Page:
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Important outcomes are summarized in [Figure 1]. After the publication of the first and the largest trial MR CLEAN showing the benefit of thrombectomy, other trials (ESCAPE, REVASCAT, SWIFT PRIME, EXTEND IA, EASI) were stopped prematurely given the ethical concerns.[18],[19],[20],[21],[22],[23] All of the trials including patients from vast geographic distribution independently showed significant benefit of mechanical thrombectomy in selected patients. Furthermore, an individual patient-level meta-analysis involving five major early window thrombectomy trials by HERMES collaboration confirmed the benefit of thrombectomy for wide strata of patients.[24] It was shown that patients can be benefited irrespective of age, sex, baseline NIHSS, time from onset (within 7 hours of time window), IVT eligibility, or presence of tandem occlusion. Although, the benefit did not reach statistical significance in patients with young age (<50 years), ASPECTS 0-5, NIHSS ≤10, and M2 occlusions, it tended to favor thrombectomy. The number needed to treat to make one more patient achieve functional independence at 3 months is 10 for thrombolysis in the early time window (<3 hours), while it is 2.6 for thrombectomy as per HERMES.[25] Absolute risk reduction was higher in late window trials (DAWN, DEFUSE 3) compared to most of the early window trials (the late window paradox) and it is likely because of the selection of slow progressors in late window trials while the fast progressors were not excluded in early window trials.
Figure 1: Important outcomes of randomized trials; Successful recanalization defined as modified TICI 2b or 3 (ESCAPE*- TICI2b or 3), Symptomatic hemorrhage definition used- † ECASS 2, ‡ ECASS, § SITS MOST, || ECASS 3 (not specified in EASI)

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   Thrombectomy for Posterior Circulation Strokes Top

Heterogeneity in symptoms and their onset often leads to relatively later detection of posterior circulation strokes.[26] In all positive landmark thrombectomy trials, except THRACE, posterior circulation strokes were excluded. Although routinely practised in many centers, thrombectomy for vertebro-basilar-PCA occlusions is currently not backed by evidence as in anterior circulation strokes.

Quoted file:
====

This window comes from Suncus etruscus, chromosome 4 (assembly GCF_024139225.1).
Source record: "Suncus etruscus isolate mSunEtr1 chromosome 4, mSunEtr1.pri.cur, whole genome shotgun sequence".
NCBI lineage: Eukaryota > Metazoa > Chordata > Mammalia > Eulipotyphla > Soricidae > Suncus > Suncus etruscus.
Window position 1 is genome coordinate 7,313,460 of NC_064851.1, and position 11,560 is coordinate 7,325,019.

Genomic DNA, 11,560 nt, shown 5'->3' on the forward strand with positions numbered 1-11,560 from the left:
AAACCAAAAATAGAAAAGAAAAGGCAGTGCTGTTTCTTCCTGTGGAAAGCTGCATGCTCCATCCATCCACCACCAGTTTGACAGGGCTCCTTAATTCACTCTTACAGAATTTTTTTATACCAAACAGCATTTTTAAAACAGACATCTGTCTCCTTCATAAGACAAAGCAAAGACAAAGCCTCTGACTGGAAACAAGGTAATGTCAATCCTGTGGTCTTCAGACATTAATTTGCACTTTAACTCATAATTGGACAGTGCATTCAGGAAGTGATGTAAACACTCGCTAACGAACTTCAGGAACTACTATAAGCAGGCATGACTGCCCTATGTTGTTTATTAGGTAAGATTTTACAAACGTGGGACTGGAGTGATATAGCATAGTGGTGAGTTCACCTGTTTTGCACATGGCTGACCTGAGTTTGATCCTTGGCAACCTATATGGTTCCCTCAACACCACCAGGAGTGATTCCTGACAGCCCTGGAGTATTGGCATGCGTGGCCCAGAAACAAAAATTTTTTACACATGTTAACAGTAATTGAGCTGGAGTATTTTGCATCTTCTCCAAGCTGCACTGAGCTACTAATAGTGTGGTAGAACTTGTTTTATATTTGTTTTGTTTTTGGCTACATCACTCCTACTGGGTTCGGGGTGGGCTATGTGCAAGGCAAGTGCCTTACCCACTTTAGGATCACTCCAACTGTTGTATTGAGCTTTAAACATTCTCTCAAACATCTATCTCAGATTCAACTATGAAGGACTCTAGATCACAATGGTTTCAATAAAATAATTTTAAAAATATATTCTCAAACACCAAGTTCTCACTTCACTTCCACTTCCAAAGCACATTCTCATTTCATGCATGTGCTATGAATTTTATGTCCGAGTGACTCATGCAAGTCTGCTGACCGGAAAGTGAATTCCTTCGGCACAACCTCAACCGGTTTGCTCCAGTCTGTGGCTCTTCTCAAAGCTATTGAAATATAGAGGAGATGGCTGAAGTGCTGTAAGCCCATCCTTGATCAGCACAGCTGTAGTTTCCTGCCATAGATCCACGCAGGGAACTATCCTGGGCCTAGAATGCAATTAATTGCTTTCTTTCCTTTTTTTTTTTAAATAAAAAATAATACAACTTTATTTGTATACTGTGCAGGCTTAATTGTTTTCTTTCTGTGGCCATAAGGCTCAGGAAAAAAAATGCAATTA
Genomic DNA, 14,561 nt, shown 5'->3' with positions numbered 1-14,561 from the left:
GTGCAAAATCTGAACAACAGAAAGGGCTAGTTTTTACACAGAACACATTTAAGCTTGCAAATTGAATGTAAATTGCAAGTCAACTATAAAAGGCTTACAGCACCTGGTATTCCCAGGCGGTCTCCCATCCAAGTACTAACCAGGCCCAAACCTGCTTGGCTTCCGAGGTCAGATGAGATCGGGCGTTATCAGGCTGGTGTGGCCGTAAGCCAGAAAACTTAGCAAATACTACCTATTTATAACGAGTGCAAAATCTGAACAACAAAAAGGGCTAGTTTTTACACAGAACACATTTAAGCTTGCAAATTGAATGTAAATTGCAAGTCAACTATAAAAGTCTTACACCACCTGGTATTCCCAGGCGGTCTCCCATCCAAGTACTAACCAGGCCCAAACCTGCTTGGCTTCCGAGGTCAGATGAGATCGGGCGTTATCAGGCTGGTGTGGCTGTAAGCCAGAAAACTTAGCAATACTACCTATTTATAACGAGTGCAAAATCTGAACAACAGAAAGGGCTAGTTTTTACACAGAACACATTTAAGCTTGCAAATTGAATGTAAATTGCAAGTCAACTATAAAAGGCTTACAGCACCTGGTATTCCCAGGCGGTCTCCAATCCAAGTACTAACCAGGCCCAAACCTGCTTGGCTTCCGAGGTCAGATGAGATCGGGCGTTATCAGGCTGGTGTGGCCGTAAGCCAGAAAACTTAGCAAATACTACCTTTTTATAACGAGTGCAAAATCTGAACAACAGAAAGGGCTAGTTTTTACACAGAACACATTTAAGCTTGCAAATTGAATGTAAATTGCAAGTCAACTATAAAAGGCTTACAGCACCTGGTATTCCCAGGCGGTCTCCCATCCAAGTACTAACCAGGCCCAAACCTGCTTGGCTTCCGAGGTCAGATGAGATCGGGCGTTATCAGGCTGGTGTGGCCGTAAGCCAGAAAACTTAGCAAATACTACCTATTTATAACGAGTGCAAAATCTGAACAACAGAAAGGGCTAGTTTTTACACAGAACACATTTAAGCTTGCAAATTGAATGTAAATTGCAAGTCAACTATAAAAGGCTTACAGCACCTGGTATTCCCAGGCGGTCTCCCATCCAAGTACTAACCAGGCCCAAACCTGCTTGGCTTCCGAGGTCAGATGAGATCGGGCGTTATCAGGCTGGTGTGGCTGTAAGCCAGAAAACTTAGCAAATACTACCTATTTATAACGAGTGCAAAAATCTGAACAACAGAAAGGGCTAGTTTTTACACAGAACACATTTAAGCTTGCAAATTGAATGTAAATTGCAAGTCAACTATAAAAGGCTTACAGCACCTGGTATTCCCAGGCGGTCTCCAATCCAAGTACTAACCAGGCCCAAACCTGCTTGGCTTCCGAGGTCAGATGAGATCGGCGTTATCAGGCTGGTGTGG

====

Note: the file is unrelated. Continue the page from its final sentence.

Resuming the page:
The BEST trial included 131 patients (target was 344) within 8 hours of basilar artery occlusion and randomized them to endovascular arm and medical management alone. The primary outcome at 90 days (mRS score ≤3) was achieved by 42% of patients in the endovascular arm and 32% of patients in the control arm (adjusted odds ratio 1.74, 95% confidence interval 0.8-3.7). Symptomatic hemorrhage was higher in the endovascular arm (8% vs 0) and there was no significant difference in mortality at 90 days. Although in the per-protocol analysis, favorable outcome was higher in the endovascular arm (44% vs 25%, adjusted odds ratio 2.9, 95% confidence interval 1.2-7.03).[27] The BASICS trial had randomized 300 patients within 6 hours of basilar artery occlusion to endovascular therapy or medical management alone. The primary outcome at 90 days (mRS score ≤3) was achieved by 44.2% of patients in the endovascular arm and 37.7% in the medical management arm (common odds ratio- 1.18, 95% confidence interval 0.91-1.5).[28] There was no significant difference in mortality at 90 days. These trials are criticized for their slow recruitment, a significant proportion of patients having the unknown time of onset (almost 1/3rd patients in BASICS), the inclusion of patients with significantly higher baseline stroke severity, very low rates of intravenous thrombolysis (in BEST), and poor adherence to treatment allocation. These factors could have led to results that are negative with wide confidence intervals. Basilar Artery Occlusion Chinese Endovascular Trial is further assessing the usefulness of thrombectomy in patients with basilar artery occlusion up to 24 hours after onset.